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  • Writer's pictureThe Beacon Today

The last straws: Plastic straws banned in West Palm Beach

Five hundred million plastic straws are used by Americans every day.

Most make their way to the ocean and waterways after use. It will take 200 years to begin the process of degradation, according to Plastic Free Pledge. These single-use straws are non-biodegradable, and when they end up in waterways, they break down into microscopic pieces that aquatic life mistakes for food.

"These recycle/trash cans are not the solution for plastic disposal. Not a permanent one that is."

When humans then consume the animals that eat the plastic, the cycle of harm continues. It is a crisis to marine ecosystems that costs approximately $8 billion. Even when that plastic does eventually degrade, it will never leave the environment. It is an ecological emergency for both humanity and wildlife.

Many cities across America have already banned plastic items like straws and stirrers.

Seattle, San Francisco, Oakland and Portland, Oregon are just a few examples. In Florida, Miami Beach, Delray Beach, Fort Lauderdale and Saint Petersburg have followed this trend. West Palm Beach is on the path to joining that list as a part of the Plastic Free Pledge campaign.

The West Palm Beach City Commission held a first reading to amend the Code of Ordinances to prohibit the distribution, sale or use of plastic straws and plastic stirrers.

The amendment would also “increase public awareness of daily decisions that consumers may make to reduce solid waste and the risk of plastics and non-biodegradable waste entering the waste system or into storm drains and local waterways,” according to the memorandum that Plastic Free Pledge presented at the meeting.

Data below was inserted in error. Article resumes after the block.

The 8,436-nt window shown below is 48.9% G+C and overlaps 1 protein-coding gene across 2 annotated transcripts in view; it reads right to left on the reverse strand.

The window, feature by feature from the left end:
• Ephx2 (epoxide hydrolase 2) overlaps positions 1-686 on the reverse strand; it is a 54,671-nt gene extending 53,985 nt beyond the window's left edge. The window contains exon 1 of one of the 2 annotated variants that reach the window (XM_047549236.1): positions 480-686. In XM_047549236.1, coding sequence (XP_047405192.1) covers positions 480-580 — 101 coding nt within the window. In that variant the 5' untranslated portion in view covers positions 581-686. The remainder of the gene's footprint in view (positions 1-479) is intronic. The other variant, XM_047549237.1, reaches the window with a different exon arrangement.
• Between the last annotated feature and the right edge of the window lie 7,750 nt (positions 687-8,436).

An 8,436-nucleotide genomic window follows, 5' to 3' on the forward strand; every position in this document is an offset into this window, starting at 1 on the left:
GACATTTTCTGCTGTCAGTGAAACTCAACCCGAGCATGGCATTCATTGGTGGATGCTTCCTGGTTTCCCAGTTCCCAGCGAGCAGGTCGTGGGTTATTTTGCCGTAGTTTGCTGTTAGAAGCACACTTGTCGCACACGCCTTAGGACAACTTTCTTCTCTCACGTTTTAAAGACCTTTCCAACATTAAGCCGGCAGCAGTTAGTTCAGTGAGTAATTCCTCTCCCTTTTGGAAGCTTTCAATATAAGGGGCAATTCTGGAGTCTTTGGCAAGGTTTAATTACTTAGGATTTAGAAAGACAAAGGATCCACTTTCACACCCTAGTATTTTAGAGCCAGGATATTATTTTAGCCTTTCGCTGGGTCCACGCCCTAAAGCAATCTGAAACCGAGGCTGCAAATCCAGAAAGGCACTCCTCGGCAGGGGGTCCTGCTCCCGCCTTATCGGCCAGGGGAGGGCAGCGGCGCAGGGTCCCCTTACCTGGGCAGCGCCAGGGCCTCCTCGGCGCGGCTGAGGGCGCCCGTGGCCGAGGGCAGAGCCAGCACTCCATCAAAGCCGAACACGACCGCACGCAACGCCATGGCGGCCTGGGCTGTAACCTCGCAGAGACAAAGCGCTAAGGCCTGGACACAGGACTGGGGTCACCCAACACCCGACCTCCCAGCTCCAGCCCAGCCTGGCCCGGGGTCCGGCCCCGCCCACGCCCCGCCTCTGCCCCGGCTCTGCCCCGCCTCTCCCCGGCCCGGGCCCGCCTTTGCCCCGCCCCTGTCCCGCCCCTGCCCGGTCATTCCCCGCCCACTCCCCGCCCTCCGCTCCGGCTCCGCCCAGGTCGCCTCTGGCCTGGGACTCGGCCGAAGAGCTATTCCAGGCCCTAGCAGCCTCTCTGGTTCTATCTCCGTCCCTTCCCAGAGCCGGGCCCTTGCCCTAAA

One of the campaign’s representatives, Elaine Christian, noted that an exception to the ban applies to those dependent on straws, such as the disabled or those with mental impairments. A lack of automotive or mental ability can impair ability to drink from a cup without a straw. But even in these cases, the goal will be to gradually transition to straws of a less deleterious material.

“They will have alternatives like paper and hay,” Christian said. “There are many different options.”

The motion for the first reading garnered unanimous agreement from the City Commission. The adoption of the ordinance on April 1 will begin with a public education campaign to inform commercial establishments of the ordinance provisions. This includes assistance identifying alternatives for plastic. This phase will last until Sept. 30, at which point the city will begin to enforce the ban.

City Commissioner Christina Lambert explained that the transition will not be too difficult.

“We have seen a lot of support for this from not only the residents but also business owners,” Lambert said. “They’re already businesses that are complying without it being regulated.”

Christian said she hopes that by the enforcement period, the disappearance of plastic straws will be “immediate.”


“We’re going to continue to do cleanups up until that point,” Christian said.

By Benjamin Wainer

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